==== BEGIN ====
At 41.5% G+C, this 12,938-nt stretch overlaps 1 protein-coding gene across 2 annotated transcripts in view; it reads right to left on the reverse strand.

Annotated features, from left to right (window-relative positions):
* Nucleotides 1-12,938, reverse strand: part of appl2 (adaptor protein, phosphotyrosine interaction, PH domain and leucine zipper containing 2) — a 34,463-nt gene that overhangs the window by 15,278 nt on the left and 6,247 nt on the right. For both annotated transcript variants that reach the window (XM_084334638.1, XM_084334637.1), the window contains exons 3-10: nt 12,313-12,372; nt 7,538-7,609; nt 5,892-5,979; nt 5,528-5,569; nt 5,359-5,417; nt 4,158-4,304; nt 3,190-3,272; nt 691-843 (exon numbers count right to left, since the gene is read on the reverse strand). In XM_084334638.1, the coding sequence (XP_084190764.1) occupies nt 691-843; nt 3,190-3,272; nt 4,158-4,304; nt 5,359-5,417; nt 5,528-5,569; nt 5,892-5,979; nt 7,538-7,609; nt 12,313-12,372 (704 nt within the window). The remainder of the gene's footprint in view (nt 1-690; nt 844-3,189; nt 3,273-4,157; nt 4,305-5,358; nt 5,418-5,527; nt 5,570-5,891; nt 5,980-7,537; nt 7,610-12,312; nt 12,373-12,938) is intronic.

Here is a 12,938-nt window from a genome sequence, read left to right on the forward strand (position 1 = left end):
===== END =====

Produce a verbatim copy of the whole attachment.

At 41.5% G+C, this 12,938-nt stretch overlaps 1 protein-coding gene across 2 annotated transcripts in view; it reads right to left on the reverse strand.

Annotated features, from left to right (window-relative positions):
* Nucleotides 1-12,938, reverse strand: part of appl2 (adaptor protein, phosphotyrosine interaction, PH domain and leucine zipper containing 2) — a 34,463-nt gene that overhangs the window by 15,278 nt on the left and 6,247 nt on the right. For both annotated transcript variants that reach the window (XM_084334638.1, XM_084334637.1), the window contains exons 3-10: nt 12,313-12,372; nt 7,538-7,609; nt 5,892-5,979; nt 5,528-5,569; nt 5,359-5,417; nt 4,158-4,304; nt 3,190-3,272; nt 691-843 (exon numbers count right to left, since the gene is read on the reverse strand). In XM_084334638.1, the coding sequence (XP_084190764.1) occupies nt 691-843; nt 3,190-3,272; nt 4,158-4,304; nt 5,359-5,417; nt 5,528-5,569; nt 5,892-5,979; nt 7,538-7,609; nt 12,313-12,372 (704 nt within the window). The remainder of the gene's footprint in view (nt 1-690; nt 844-3,189; nt 3,273-4,157; nt 4,305-5,358; nt 5,418-5,527; nt 5,570-5,891; nt 5,980-7,537; nt 7,610-12,312; nt 12,373-12,938) is intronic.

Here is a 12,938-nt window from a genome sequence, read left to right on the forward strand (position 1 = left end):